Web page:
The current generation of display technology has already provided the public with displays that exhibit high color fidelity, faster than the eye can see frame rates, and screens spanning an order of magnitude in size, from hand-held to wall-sized. What has yet to be achieved is for display technology to become versatile, fitting into the human environment in a way that is unobtrusive, ergonomic, and promotes an improved quality of life. This thesis points to nanotechnology, particularly plasmonic nanomaterials, as a way to bring display technologies to that next level.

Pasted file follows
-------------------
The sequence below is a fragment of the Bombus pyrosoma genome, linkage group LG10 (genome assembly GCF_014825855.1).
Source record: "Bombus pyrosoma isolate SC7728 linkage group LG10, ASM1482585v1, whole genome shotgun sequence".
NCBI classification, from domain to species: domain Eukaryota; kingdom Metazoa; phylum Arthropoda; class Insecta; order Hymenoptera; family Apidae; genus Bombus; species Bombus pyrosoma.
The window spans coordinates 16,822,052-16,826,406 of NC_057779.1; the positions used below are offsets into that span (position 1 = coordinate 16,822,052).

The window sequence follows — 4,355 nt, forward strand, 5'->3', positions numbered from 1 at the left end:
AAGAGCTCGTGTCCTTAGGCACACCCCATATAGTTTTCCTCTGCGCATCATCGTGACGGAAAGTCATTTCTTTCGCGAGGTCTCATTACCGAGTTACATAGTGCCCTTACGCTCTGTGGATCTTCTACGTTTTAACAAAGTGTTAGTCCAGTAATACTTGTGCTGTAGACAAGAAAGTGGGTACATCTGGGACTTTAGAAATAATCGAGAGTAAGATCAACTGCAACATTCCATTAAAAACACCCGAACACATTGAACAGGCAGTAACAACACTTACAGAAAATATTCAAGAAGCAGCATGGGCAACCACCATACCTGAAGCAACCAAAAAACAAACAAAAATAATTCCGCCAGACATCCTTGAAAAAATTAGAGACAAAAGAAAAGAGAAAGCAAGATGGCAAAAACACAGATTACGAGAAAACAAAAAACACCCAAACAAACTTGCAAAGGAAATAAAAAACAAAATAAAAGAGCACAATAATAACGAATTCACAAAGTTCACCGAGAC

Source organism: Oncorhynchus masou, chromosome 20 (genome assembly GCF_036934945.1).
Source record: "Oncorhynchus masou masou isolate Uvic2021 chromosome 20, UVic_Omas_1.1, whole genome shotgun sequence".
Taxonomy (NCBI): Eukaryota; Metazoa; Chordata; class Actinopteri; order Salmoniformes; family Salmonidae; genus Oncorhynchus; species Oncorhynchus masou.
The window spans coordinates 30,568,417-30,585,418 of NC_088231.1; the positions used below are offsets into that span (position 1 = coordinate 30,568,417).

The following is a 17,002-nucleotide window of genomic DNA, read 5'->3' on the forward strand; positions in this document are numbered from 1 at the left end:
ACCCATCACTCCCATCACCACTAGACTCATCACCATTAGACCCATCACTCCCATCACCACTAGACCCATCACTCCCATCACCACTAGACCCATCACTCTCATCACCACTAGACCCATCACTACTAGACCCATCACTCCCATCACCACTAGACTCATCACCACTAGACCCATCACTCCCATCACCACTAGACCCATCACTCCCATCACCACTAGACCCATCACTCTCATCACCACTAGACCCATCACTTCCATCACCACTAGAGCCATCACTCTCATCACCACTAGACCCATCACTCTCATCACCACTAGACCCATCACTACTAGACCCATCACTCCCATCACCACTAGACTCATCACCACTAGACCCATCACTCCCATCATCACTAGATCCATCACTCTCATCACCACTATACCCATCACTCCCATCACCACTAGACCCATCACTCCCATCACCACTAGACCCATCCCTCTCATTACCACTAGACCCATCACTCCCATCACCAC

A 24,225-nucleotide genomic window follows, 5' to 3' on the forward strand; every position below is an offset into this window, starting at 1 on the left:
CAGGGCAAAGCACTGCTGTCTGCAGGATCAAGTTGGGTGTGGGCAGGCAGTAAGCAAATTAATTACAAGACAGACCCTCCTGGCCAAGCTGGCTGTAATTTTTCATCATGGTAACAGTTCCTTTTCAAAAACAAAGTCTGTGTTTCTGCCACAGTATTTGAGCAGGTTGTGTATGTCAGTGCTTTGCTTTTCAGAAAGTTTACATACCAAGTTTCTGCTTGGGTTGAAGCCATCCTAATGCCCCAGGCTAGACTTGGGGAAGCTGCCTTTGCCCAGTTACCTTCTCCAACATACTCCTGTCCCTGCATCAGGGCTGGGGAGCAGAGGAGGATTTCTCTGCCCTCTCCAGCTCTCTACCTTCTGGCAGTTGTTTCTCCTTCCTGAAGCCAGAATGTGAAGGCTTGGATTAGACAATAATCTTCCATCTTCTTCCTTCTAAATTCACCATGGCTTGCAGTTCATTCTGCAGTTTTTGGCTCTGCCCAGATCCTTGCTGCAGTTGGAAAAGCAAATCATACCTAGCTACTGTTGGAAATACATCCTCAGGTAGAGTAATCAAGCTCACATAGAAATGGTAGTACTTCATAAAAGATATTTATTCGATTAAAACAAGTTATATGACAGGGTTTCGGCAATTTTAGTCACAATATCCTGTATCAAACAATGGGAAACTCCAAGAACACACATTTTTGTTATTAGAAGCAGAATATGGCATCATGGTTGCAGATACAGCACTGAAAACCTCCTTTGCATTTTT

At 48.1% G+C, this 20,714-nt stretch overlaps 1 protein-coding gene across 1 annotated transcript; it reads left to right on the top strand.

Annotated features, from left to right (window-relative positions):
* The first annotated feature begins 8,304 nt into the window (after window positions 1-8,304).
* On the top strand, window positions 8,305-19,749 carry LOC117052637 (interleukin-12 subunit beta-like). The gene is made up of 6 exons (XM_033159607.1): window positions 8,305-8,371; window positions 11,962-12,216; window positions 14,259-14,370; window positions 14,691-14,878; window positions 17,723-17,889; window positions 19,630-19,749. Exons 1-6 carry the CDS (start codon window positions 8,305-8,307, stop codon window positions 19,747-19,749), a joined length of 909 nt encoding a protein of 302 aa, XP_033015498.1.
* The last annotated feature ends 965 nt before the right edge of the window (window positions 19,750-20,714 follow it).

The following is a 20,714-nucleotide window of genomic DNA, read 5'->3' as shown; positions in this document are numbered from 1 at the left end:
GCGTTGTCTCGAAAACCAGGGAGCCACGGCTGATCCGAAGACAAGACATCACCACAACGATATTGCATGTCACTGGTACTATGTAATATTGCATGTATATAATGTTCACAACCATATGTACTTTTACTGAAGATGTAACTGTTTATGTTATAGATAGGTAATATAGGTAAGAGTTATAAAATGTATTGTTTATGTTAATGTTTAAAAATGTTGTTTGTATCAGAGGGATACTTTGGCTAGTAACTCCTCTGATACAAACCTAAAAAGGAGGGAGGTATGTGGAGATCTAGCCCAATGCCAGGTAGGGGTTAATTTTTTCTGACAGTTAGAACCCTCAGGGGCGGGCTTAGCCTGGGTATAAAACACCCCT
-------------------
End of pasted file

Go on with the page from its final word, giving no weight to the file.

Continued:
The work presented in this thesis is the development of a nanomaterial that is vividly colored, electronically controllable, and highly versatile in its possible applications. First, an understanding of the electronic switching of nematic liquid crystals is gained via combination of randomly oriented gold nanorods with homogeneously aligned nematic liquid crystal. The nanorods are used to probe the birefringence of the liquid crystal as an in-plane bias is used to switch the alignment of the liquid crystal from a uniform parallel alignment to a 90 degree twisted alignment. This mechanism is confirmed with theoretical modeling using Jones Calculus. Second, the polarization sensitivity of the nanorods is exploited by creating a hexagonal array of co-oriented nanorods to form a plasmonic pixel using electron beam lithography. Aluminum was chosen as the plasmonic material because its plasmon resonance can span the whole visible region, and because of its compatibility with the semiconductor manufacturing industry. The outstanding vivid color of these pixels is dependent on the physical characteristics of the individual nanorods, and also on the inter-rod spacing. Dipole coupling within the array of ~300 nm separated nanorods is used to restrict plasmon scattering at both long- and short-wavelengths. A simple 3-step color control mechanism was developed that others can use to produce aluminum plasmonic pixels with colors on-par with standard red, green, and blue displays. Finally, mm-scale colored pixels are demonstrated to be switchable with a liquid crystal display, and therefore immediately compatible with current liquid crystal display technology.